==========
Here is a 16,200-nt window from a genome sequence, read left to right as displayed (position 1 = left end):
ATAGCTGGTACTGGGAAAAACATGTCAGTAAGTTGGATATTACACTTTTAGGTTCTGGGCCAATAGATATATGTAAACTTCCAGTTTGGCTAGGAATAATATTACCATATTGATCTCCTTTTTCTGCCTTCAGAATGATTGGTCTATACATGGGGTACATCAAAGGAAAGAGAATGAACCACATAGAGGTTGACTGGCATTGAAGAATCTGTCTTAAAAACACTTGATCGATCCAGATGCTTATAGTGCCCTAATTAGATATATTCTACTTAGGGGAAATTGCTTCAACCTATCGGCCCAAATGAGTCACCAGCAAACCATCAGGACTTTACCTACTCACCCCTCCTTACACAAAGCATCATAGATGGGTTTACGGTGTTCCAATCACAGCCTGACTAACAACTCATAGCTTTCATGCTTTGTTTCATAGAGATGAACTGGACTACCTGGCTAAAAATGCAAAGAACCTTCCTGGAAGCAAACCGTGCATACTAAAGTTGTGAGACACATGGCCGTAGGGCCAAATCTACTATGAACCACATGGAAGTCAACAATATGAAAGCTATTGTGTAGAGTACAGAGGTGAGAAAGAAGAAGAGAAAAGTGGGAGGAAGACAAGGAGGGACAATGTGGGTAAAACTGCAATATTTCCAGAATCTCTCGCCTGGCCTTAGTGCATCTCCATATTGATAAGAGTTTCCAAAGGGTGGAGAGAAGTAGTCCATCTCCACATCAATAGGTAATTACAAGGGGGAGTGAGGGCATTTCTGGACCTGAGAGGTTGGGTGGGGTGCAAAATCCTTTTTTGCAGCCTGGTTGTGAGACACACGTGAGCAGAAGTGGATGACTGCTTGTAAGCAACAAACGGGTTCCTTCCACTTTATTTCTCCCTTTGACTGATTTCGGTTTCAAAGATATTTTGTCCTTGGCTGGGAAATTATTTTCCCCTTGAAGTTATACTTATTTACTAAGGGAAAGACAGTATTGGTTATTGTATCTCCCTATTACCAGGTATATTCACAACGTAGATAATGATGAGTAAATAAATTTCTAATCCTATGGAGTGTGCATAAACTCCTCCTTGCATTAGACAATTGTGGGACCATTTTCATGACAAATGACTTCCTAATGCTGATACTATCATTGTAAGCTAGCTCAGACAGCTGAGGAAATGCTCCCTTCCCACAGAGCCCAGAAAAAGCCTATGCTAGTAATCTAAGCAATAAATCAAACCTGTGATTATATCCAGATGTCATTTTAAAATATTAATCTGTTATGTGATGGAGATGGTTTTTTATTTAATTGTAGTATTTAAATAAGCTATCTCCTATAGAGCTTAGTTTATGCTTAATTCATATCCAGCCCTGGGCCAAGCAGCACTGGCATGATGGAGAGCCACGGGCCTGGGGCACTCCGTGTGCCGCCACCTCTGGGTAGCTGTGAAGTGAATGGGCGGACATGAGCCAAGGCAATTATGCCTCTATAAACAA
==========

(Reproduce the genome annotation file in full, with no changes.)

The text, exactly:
Here is a 16,200-nt window from a genome sequence, read left to right as displayed (position 1 = left end):
ATAGCTGGTACTGGGAAAAACATGTCAGTAAGTTGGATATTACACTTTTAGGTTCTGGGCCAATAGATATATGTAAACTTCCAGTTTGGCTAGGAATAATATTACCATATTGATCTCCTTTTTCTGCCTTCAGAATGATTGGTCTATACATGGGGTACATCAAAGGAAAGAGAATGAACCACATAGAGGTTGACTGGCATTGAAGAATCTGTCTTAAAAACACTTGATCGATCCAGATGCTTATAGTGCCCTAATTAGATATATTCTACTTAGGGGAAATTGCTTCAACCTATCGGCCCAAATGAGTCACCAGCAAACCATCAGGACTTTACCTACTCACCCCTCCTTACACAAAGCATCATAGATGGGTTTACGGTGTTCCAATCACAGCCTGACTAACAACTCATAGCTTTCATGCTTTGTTTCATAGAGATGAACTGGACTACCTGGCTAAAAATGCAAAGAACCTTCCTGGAAGCAAACCGTGCATACTAAAGTTGTGAGACACATGGCCGTAGGGCCAAATCTACTATGAACCACATGGAAGTCAACAATATGAAAGCTATTGTGTAGAGTACAGAGGTGAGAAAGAAGAAGAGAAAAGTGGGAGGAAGACAAGGAGGGACAATGTGGGTAAAACTGCAATATTTCCAGAATCTCTCGCCTGGCCTTAGTGCATCTCCATATTGATAAGAGTTTCCAAAGGGTGGAGAGAAGTAGTCCATCTCCACATCAATAGGTAATTACAAGGGGGAGTGAGGGCATTTCTGGACCTGAGAGGTTGGGTGGGGTGCAAAATCCTTTTTTGCAGCCTGGTTGTGAGACACACGTGAGCAGAAGTGGATGACTGCTTGTAAGCAACAAACGGGTTCCTTCCACTTTATTTCTCCCTTTGACTGATTTCGGTTTCAAAGATATTTTGTCCTTGGCTGGGAAATTATTTTCCCCTTGAAGTTATACTTATTTACTAAGGGAAAGACAGTATTGGTTATTGTATCTCCCTATTACCAGGTATATTCACAACGTAGATAATGATGAGTAAATAAATTTCTAATCCTATGGAGTGTGCATAAACTCCTCCTTGCATTAGACAATTGTGGGACCATTTTCATGACAAATGACTTCCTAATGCTGATACTATCATTGTAAGCTAGCTCAGACAGCTGAGGAAATGCTCCCTTCCCACAGAGCCCAGAAAAAGCCTATGCTAGTAATCTAAGCAATAAATCAAACCTGTGATTATATCCAGATGTCATTTTAAAATATTAATCTGTTATGTGATGGAGATGGTTTTTTATTTAATTGTAGTATTTAAATAAGCTATCTCCTATAGAGCTTAGTTTATGCTTAATTCATATCCAGCCCTGGGCCAAGCAGCACTGGCATGATGGAGAGCCACGGGCCTGGGGCACTCCGTGTGCCGCCACCTCTGGGTAGCTGTGAAGTGAATGGGCGGACATGAGCCAAGGCAATTATGCCTCTATAAACAA